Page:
Variance Films

Elite Squad: The Enemy Within

Elite Squad: The Enemy Within

3.5 out of 53.5 out of 53.5 out of 53.5 out of 5 3.5

Comments Comments (0)

In Elite Squad: The Enemy Within, a much more intricate and exhilarating act than its predecessor, Elite Squad, director José Padilha catches up with the Brazilian zeitgeist: Paramilitary groups have “finally” ousted drug traffickers out of their slums, promptly turning the communities into big businesses for themselves. Police officers and government officials cash in under the aegis of social pacification, exterminating whoever stands in their way. In this new state of affairs, Captain Nascimento (Wagner Moura) has retired from the Rio de Janeiro’s feared Special Police Operations Battalion (BOPE) and is lured back in as an off-combat behind-the-scenes strategist. Once he realizes he’s just a pawn of a very elaborate system of orgiastic corruption and banal barbarism, he takes action.

Brazilsploitation films frequently offer very little besides the Schadenfreude spectacle of aesthetic slickness mapped onto the darkness of expendably chiseled Brazilian limbs. The new aesthetics of hunger if you will—bigger, faster, and gleaming. But if international audiences can get their fix of outsourced hyper-masculinity gone lethally berserk, the kind of homoerotic frisson that must be displaced onto the Other, director José Padilha gives us more than just favela pornography. An impeccable exposition of the structures of Brazilian power in which the gun is the necessary phallic prosthesis that guarantees existential visibility for the socially castrated classes and the “democratic” vote is the ultimate market commodity (sold to the highest bidder), Elite Squad: The Enemy Within is pure pedagogic bliss.

Like most pedagogic techniques for the uninitiated, however, it depends on what we may call “strategic essentialisms” in order to draw its pictures legibly. Here the figure of the good Brazilian citizen is split in two, the no-nonsense, properly butch hero (Nascimento), whose knowledge is practical, and violent, and the wimpy intellectual with his feminizing erudite ways, represented by Diogo Fraga (Irandhir Santos), Nascimento’s ex-wife’s academic husband. The fact that these two men will butt heads throughout the film only to find out that they’re actually after the same thing—those ironically stitched words across the Brazilian flag (“order and progress”)—works to blur what may at first glance seem like binaries into a complex and dynamic network that no one can escape. The system has no center, Nascimento tells us, and it always wins.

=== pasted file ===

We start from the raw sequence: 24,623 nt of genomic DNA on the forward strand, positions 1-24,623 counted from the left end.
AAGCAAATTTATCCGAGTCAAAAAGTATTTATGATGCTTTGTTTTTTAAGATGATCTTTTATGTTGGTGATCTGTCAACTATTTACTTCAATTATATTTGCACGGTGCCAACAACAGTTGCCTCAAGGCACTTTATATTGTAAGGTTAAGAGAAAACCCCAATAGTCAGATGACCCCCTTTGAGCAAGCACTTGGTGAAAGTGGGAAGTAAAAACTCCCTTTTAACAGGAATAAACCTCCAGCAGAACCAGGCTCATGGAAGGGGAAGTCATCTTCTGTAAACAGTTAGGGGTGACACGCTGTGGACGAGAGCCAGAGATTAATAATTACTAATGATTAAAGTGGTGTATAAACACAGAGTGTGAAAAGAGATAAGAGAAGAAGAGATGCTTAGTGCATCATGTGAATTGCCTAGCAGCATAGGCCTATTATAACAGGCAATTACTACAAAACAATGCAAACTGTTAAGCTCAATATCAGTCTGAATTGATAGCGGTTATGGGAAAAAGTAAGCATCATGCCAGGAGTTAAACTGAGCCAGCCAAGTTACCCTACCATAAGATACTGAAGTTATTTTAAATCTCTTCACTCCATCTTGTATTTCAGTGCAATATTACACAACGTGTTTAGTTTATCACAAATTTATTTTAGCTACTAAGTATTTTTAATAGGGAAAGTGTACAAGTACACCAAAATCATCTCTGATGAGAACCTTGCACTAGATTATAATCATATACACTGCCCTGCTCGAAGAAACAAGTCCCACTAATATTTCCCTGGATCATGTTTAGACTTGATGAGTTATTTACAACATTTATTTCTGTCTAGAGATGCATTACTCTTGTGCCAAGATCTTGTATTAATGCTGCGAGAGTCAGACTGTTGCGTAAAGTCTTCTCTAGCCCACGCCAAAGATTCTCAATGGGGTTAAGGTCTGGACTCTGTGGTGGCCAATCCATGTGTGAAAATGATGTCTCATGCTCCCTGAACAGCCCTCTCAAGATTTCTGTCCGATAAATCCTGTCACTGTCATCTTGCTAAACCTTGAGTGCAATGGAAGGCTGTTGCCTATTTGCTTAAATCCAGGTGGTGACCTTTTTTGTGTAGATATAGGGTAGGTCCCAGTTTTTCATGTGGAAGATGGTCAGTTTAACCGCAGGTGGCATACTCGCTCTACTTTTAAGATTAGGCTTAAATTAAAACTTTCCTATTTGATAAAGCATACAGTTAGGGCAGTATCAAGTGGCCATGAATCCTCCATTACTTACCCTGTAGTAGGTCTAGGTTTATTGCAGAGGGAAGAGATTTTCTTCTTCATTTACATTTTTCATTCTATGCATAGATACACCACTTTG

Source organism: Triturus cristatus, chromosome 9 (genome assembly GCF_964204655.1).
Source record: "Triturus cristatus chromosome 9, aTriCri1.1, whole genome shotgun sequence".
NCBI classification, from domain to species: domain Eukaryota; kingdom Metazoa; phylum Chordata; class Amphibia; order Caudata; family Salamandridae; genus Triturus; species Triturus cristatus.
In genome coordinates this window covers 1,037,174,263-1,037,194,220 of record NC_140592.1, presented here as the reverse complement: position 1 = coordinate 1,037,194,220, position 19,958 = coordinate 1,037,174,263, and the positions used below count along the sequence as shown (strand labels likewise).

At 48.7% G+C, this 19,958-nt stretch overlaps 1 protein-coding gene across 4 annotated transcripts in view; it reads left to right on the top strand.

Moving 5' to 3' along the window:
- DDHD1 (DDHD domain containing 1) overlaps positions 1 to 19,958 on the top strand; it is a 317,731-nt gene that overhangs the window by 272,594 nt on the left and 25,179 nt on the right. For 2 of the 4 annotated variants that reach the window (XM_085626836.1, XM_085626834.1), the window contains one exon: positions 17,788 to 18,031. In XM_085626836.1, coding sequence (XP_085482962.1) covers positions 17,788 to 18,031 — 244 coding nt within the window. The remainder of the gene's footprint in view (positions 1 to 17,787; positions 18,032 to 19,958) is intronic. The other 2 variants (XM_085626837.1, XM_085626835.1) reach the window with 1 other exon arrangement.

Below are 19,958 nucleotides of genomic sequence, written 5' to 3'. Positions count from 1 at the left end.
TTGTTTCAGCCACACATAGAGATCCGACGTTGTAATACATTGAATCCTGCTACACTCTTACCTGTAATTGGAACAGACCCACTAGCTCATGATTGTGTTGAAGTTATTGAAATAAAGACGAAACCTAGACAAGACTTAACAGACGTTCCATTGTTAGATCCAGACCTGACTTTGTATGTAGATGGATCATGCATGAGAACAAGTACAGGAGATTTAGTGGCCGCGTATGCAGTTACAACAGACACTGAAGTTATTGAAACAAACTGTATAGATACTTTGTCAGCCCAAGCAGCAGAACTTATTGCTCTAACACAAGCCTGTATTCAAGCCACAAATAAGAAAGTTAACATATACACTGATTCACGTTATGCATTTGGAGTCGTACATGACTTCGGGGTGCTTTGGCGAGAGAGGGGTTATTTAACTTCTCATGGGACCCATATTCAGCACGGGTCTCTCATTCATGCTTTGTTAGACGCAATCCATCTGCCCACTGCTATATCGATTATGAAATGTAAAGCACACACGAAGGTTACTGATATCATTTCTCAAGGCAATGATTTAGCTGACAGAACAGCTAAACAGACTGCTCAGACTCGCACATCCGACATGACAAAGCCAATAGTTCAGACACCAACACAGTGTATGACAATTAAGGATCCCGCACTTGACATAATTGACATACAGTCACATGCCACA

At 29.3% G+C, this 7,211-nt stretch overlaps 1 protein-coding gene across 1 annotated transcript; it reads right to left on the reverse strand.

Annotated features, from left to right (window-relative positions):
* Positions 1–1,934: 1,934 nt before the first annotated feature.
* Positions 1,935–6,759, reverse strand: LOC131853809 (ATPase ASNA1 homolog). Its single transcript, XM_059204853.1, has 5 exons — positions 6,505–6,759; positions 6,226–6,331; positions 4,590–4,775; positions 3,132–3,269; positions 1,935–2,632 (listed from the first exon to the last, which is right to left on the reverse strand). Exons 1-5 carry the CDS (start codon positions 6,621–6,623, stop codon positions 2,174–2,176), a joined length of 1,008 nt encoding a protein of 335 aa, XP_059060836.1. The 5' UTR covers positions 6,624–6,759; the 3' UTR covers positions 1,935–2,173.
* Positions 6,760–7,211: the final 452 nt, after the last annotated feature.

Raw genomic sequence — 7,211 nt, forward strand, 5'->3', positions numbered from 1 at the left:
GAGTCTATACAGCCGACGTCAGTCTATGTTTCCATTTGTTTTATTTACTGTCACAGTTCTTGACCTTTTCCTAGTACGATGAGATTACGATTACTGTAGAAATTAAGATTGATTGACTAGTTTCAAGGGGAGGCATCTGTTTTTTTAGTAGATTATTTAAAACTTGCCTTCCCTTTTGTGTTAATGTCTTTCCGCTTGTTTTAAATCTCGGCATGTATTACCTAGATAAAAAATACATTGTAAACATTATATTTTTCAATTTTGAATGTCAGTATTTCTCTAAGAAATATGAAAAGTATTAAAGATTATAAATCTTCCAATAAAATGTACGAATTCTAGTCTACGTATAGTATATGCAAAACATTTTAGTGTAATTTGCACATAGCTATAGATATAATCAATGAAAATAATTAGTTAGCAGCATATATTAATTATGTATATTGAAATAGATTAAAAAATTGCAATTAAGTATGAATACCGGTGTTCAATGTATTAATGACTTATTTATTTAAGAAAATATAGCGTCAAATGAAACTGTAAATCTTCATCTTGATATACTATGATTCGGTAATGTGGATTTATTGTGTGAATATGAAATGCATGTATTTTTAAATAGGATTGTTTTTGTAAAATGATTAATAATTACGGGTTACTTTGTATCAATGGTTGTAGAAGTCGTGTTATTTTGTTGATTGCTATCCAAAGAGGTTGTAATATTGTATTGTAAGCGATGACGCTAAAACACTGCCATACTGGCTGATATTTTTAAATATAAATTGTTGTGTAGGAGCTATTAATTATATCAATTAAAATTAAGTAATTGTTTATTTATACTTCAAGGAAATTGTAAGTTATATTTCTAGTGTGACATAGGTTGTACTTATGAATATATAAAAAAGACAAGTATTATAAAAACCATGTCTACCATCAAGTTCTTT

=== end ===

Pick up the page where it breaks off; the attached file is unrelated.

It’s Moura’s spotless embodiment of the principled Brazilian man for whom aggression and being coincide that renders the film such an immersive experience. The unapologetic roughness of his voice animating the narration like some kind of rape, Nascimento represents Latin masculinity personified: the embittered and irresistibly authoritarian father/lover, too butch to fall for the illusions of life that does everyone else in. More Che than Rambo, his physicality is always attached to his analytical skills. Unlike the trigger-happy and impulsive ruthlessness of the bureaucratic and military criminals, his murdering is always moral. Not only does he always know exactly what to do, he knows exactly what to say—as in one of the last scenes, when Nascimento takes the stand in a courtroom, some gray hairs here and there giving him even more gravitas, and throws all of his punches linguistically, with the eloquence of a leader, not just a warrior.

Elite Squad and Elite Squad: The Enemy Within have both been about Nascimento trying to pass on his invincible masculinity to someone else, and failing. If in the first film he wanted to get out of the police force out of respect for his wife, who was expecting a baby, in the newest film that baby is already a pot-smoking teenager practicing judo with his dad. And yet Nascimento’s son doesn’t seem able to handle his father’s inheritance. “I didn’t like your loose hands. I want you holding tight,” Nascimento tells him as they wrestle with each other on the tatami. Nascimento’s trajectory is one of constantly trying to give up his guns and always ending up with one in his hands. Uncastratable, incorruptible, and immortal.

Variance Films
116 min
José Padilha
José Padilha
Wagner Moura, André Ramiro, Maria Ribeiro, Seu Jorge, Milhem Cortaz, Irandhir Santos